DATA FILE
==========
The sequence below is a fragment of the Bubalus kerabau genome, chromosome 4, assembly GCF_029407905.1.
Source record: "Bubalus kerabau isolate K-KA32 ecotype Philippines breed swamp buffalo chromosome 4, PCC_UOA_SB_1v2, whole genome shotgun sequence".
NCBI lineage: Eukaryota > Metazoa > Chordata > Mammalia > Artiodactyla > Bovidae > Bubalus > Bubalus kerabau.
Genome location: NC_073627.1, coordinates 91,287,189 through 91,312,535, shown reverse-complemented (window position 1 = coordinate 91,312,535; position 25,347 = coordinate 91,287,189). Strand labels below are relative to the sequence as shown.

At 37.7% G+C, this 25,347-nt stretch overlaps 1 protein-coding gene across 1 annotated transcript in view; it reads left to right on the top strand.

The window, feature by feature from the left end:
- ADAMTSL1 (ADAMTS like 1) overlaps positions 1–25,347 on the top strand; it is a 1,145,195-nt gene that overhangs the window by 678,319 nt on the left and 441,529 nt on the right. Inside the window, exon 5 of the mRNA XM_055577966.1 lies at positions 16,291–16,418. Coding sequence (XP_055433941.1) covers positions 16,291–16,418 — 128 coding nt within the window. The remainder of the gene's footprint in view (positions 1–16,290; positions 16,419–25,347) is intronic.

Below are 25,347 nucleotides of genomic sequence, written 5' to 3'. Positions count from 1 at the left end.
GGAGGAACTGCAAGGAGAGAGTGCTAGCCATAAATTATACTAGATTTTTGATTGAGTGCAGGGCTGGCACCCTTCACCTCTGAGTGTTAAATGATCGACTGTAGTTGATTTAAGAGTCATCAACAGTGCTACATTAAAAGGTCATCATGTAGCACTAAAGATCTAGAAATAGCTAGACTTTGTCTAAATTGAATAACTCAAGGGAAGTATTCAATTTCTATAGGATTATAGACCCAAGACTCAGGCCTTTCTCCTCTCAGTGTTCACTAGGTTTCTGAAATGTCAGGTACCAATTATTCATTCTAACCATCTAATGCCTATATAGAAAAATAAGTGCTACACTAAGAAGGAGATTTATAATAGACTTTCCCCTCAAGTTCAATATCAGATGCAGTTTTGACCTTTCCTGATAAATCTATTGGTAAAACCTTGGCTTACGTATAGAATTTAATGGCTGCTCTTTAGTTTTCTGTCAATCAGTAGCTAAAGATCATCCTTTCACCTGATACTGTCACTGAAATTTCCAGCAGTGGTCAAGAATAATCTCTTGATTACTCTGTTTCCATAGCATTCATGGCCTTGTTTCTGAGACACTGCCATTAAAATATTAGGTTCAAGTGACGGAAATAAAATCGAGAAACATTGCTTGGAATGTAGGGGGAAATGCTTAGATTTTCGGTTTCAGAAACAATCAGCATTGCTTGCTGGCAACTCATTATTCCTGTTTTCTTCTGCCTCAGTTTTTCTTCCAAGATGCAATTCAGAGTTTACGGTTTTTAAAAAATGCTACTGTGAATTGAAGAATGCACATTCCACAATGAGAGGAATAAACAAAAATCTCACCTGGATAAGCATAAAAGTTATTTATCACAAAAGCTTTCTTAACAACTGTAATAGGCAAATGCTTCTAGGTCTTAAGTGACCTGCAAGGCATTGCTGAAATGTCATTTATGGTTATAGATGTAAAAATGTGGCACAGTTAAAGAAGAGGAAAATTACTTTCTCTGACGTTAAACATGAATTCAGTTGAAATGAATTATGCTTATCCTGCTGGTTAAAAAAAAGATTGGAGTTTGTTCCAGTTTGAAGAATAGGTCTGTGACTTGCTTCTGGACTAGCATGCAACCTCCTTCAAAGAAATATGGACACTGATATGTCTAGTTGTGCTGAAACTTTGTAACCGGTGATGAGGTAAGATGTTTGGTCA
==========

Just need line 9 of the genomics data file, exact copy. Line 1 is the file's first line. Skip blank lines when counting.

GGAGGAACTGCAAGGAGAGAGTGCTAGCCATAAATTATACTAGATTTTTGATTGAGTGCAGGGCTGGCACCCTTCACCTCTGAGTGTTAAATGATCGACTGTAGTTGATTTAAGAGTCATCAACAGTGCTACATTAAAAGGTCATCATGTAGCACTAAAGATCTAGAAATAGCTAGACTTTGTCTAAATTGAATAACTCAAGGGAAGTATTCAATTTCTATAGGATTATAGACCCAAGACTCAGGCCTTTCTCCTCTCAGTGTTCACTAGGTTTCTGAAATGTCAGGTACCAATTATTCATTCTAACCATCTAATGCCTATATAGAAAAATAAGTGCTACACTAAGAAGGAGATTTATAATAGACTTTCCCCTCAAGTTCAATATCAGATGCAGTTTTGACCTTTCCTGATAAATCTATTGGTAAAACCTTGGCTTACGTATAGAATTTAATGGCTGCTCTTTAGTTTTCTGTCAATCAGTAGCTAAAGATCATCCTTTCACCTGATACTGTCACTGAAATTTCCAGCAGTGGTCAAGAATAATCTCTTGATTACTCTGTTTCCATAGCATTCATGGCCTTGTTTCTGAGACACTGCCATTAAAATATTAGGTTCAAGTGACGGAAATAAAATCGAGAAACATTGCTTGGAATGTAGGGGGAAATGCTTAGATTTTCGGTTTCAGAAACAATCAGCATTGCTTGCTGGCAACTCATTATTCCTGTTTTCTTCTGCCTCAGTTTTTCTTCCAAGATGCAATTCAGAGTTTACGGTTTTTAAAAAATGCTACTGTGAATTGAAGAATGCACATTCCACAATGAGAGGAATAAACAAAAATCTCACCTGGATAAGCATAAAAGTTATTTATCACAAAAGCTTTCTTAACAACTGTAATAGGCAAATGCTTCTAGGTCTTAAGTGACCTGCAAGGCATTGCTGAAATGTCATTTATGGTTATAGATGTAAAAATGTGGCACAGTTAAAGAAGAGGAAAATTACTTTCTCTGACGTTAAACATGAATTCAGTTGAAATGAATTATGCTTATCCTGCTGGTTAAAAAAAAGATTGGAGTTTGTTCCAGTTTGAAGAATAGGTCTGTGACTTGCTTCTGGACTAGCATGCAACCTCCTTCAAAGAAATATGGACACTGATATGTCTAGTTGTGCTGAAACTTTGTAACCGGTGATGAGGTAAGATGTTTGGTCA